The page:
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A Newborn's Health Could Rest on One Simple Test

PHOTO: Pulse oximetry is a simple, inexpensive test of a newborn's heart function  but it isn't always performed on infants in Arkansas. Courtesy of babyheartscreening.com
PHOTO: Pulse oximetry is a simple, inexpensive test of a newborn's heart function but it isn't always performed on infants in Arkansas. Courtesy of babyheartscreening.com
March 11, 2013

LITTLE ROCK, Ark. - A medical test for the state's tiniest residents is a big topic this week for an Arkansas House committee. A pulse oximeter is a simple screening device attached to a baby's hand or foot that can detect heart function problems in the first days of life. Legislation would make it a mandatory test before sending an infant home.

The American Heart Association (AHA) says its research supports the idea. Dr. Robert Morrow, a pediatric heart surgeon at Arkansas Children's Hospital, estimates that about 50 children a year around the state are born with serious heart problems. He said the sooner they are detected, the better.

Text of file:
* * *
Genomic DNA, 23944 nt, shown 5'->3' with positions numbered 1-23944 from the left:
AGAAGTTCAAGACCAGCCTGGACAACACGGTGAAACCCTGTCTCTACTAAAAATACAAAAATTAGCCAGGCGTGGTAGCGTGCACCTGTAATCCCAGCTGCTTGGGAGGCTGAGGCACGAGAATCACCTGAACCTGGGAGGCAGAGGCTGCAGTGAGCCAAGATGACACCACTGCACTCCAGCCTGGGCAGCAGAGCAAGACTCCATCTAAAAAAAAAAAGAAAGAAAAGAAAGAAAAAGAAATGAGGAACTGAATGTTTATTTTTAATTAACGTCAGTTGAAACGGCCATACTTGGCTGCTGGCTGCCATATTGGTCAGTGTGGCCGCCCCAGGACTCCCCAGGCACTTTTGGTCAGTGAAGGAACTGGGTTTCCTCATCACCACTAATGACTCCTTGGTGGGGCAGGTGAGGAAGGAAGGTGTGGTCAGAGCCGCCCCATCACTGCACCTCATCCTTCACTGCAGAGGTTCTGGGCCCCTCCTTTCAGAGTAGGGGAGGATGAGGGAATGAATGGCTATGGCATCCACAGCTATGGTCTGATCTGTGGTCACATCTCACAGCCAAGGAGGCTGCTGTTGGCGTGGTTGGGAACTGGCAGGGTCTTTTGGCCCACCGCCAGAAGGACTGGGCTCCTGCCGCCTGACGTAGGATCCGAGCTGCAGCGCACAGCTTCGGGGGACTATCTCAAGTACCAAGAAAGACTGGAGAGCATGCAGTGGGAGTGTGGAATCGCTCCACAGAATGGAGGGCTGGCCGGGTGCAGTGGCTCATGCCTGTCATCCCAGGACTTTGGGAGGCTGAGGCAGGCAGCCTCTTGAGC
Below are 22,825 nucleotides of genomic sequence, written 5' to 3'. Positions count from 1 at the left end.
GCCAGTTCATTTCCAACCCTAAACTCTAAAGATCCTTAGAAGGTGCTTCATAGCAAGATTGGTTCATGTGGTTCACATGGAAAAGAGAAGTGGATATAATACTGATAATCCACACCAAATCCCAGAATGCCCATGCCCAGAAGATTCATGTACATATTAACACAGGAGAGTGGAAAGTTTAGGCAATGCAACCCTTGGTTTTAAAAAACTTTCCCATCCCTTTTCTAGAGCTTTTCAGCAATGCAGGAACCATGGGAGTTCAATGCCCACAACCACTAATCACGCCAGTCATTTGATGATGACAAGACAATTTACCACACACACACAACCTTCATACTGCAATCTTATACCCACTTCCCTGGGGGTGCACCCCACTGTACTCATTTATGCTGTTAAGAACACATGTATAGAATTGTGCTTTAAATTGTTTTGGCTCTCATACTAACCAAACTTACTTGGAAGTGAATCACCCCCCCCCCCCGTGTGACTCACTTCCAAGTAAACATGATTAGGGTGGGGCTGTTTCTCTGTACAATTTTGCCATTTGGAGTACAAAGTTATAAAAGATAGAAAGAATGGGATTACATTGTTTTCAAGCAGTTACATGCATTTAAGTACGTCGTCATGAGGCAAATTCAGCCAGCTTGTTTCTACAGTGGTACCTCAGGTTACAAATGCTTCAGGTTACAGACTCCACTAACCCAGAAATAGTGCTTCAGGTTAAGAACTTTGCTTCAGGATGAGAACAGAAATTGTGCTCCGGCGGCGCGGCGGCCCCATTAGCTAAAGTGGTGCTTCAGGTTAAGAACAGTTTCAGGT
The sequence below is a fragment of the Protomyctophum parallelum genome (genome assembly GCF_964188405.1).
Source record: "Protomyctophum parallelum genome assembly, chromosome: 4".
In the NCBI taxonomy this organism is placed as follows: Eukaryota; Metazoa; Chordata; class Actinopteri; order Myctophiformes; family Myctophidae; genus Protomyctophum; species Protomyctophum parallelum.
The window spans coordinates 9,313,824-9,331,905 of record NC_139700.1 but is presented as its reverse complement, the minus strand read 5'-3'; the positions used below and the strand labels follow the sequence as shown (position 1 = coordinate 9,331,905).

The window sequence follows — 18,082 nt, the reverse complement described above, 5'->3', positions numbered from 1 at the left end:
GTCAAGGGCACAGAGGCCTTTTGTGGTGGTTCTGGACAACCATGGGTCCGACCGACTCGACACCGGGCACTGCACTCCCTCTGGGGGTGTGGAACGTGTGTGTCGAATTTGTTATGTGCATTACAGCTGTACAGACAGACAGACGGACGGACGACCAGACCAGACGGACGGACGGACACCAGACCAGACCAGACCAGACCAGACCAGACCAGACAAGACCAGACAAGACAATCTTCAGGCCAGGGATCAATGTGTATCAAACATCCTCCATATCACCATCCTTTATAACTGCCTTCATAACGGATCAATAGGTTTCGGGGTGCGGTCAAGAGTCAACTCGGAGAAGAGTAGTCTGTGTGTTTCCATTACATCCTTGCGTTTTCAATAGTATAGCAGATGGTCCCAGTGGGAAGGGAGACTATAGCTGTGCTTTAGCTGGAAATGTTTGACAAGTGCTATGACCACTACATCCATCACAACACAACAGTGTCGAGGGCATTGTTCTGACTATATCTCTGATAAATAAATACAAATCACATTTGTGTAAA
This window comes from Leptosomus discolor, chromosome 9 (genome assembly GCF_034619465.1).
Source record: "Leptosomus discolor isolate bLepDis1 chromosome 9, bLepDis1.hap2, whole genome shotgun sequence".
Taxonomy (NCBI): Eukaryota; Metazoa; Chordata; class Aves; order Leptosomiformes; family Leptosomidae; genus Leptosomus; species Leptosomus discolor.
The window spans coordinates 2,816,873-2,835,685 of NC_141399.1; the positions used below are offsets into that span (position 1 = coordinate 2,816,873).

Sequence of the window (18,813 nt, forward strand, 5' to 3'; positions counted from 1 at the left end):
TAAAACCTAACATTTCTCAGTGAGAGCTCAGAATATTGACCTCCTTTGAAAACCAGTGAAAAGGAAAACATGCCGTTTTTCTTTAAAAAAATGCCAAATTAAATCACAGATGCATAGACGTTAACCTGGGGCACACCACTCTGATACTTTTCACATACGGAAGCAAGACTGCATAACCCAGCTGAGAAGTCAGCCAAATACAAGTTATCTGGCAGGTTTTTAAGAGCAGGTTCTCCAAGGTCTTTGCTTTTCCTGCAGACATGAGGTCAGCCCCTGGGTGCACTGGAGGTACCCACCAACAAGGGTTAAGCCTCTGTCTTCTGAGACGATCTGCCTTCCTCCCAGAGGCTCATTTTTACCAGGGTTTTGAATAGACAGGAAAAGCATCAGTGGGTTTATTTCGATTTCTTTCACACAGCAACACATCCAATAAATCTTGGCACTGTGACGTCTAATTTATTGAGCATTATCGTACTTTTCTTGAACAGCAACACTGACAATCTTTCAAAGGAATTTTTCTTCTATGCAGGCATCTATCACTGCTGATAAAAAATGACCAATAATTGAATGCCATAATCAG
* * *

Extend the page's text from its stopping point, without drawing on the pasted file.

"The problem with congenital heart disease in babies is, many babies with serious heart defects don't manifest any symptoms until after they've gone home, and there are some physiologic reasons for that," said Morrow. "But you can still detect the defect using pulse oximetry."

According to Morrow, some hospitals and birthing centers don't perform the test, although it is easy to administer and costs between one and ten dollars per test. He explained that hospitals don't object to the test itself, but some are wary of any new mandates when they already have so many. In his view, this one is different, because it detects potentially life-threatening problems.

"It would seem to me that, just from a standpoint of risk, you'd want to do it," he said. "You wouldn't want a baby going home from the hospital with critical congenital heart disease, with all those recommendations out there, from [the] Heart Association and the March of Dimes, that it be done."

Pulse oximetry has also been recommended by federal health authorities since 2011, and by the American Academy of Pediatrics. The AHA says congenital heart defects are the number one killer of infants with birth defects.

House Bill 1468 directs the State Board of Health to create and adopt rules to make Pulse Oximetry a requirement for newborns. It's in the House Public Health, Welfare and Labor Committee.

Chris Thomas, Public News Service - AR